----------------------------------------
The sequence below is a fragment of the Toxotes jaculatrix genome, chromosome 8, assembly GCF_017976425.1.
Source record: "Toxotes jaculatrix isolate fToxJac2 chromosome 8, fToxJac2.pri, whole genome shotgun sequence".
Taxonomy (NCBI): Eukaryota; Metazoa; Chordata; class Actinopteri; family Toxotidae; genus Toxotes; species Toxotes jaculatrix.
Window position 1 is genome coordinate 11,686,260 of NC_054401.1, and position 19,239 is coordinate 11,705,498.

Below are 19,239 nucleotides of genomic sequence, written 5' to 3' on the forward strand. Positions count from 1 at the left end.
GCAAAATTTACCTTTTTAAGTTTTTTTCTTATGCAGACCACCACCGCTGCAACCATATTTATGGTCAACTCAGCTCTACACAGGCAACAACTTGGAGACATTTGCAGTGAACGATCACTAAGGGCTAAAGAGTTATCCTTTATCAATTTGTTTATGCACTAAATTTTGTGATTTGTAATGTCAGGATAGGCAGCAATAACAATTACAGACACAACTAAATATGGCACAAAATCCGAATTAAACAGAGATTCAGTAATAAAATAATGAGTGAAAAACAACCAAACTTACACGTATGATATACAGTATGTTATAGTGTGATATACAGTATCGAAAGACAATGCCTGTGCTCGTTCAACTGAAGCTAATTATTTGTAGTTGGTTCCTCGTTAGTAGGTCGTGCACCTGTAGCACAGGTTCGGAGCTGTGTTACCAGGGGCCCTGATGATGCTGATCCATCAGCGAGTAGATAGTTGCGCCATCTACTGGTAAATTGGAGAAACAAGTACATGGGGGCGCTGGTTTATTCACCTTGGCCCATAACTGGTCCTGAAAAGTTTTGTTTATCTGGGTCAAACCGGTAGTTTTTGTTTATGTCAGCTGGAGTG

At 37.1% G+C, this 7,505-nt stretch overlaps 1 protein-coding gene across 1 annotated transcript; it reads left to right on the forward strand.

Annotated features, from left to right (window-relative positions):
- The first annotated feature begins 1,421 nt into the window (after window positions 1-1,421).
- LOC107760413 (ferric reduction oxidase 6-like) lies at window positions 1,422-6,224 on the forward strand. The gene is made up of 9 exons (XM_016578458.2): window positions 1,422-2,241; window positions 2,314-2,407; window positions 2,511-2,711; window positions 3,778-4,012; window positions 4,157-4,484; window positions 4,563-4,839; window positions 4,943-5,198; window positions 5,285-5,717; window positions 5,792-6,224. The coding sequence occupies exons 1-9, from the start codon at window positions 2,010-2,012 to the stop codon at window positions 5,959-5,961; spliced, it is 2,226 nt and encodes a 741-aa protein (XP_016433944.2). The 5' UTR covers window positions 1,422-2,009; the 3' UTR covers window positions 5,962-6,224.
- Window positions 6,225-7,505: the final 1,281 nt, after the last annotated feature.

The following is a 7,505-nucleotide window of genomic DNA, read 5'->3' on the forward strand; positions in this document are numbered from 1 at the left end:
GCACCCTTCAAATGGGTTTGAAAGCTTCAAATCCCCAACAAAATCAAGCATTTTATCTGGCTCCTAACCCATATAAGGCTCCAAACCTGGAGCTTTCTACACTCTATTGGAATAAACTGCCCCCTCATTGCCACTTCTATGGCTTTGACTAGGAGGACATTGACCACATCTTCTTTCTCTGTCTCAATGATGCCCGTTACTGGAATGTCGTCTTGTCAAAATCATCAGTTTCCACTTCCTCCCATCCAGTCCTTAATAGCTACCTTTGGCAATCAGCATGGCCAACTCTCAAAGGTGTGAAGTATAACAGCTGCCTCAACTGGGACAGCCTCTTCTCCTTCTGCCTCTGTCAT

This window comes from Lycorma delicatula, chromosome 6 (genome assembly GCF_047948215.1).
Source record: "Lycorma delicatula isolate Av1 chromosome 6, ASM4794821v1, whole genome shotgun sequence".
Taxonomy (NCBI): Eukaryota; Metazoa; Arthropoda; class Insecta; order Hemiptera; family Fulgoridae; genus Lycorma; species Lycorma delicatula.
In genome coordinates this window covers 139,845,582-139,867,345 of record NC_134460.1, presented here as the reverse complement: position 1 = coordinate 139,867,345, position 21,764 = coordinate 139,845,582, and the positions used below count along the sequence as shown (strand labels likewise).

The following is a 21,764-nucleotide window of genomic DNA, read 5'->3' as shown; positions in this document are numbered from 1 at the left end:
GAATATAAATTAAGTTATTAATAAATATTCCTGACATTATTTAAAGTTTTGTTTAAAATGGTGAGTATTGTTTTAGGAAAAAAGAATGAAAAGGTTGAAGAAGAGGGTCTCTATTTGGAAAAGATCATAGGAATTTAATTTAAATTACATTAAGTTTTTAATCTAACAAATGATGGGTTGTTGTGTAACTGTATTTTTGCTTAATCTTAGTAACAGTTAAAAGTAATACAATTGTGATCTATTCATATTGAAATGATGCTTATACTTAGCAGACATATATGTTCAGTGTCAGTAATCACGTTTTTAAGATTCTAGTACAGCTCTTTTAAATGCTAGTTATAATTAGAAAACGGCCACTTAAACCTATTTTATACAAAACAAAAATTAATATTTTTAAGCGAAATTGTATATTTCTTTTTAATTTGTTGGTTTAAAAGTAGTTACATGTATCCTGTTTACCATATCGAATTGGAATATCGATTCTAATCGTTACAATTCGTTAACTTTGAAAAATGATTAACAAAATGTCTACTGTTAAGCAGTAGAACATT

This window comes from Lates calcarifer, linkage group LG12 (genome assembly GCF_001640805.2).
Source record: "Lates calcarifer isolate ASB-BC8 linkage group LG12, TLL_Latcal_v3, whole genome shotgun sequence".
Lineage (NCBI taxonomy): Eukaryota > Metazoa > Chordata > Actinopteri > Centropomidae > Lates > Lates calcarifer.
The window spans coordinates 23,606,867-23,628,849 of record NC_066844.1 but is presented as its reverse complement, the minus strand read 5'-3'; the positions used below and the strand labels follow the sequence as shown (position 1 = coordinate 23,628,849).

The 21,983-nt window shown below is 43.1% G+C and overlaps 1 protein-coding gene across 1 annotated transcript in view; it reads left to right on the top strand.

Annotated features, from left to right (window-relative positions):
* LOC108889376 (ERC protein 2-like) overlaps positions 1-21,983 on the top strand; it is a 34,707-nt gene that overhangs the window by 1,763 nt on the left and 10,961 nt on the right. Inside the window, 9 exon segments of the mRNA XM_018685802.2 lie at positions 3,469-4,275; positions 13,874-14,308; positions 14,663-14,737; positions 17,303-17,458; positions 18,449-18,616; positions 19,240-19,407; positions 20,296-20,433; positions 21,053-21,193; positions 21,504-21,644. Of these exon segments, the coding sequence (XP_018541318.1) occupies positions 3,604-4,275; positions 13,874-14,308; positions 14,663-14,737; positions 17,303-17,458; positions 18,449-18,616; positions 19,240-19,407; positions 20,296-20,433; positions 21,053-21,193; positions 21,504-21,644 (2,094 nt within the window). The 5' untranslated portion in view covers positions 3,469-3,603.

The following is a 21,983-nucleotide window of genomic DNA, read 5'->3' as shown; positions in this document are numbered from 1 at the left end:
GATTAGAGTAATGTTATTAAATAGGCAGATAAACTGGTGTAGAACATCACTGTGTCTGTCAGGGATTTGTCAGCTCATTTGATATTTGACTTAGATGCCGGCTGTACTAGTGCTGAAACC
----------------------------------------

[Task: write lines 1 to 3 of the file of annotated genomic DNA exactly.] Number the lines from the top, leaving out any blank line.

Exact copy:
The sequence below is a fragment of the Toxotes jaculatrix genome, chromosome 8, assembly GCF_017976425.1.
Source record: "Toxotes jaculatrix isolate fToxJac2 chromosome 8, fToxJac2.pri, whole genome shotgun sequence".
Taxonomy (NCBI): Eukaryota; Metazoa; Chordata; class Actinopteri; family Toxotidae; genus Toxotes; species Toxotes jaculatrix.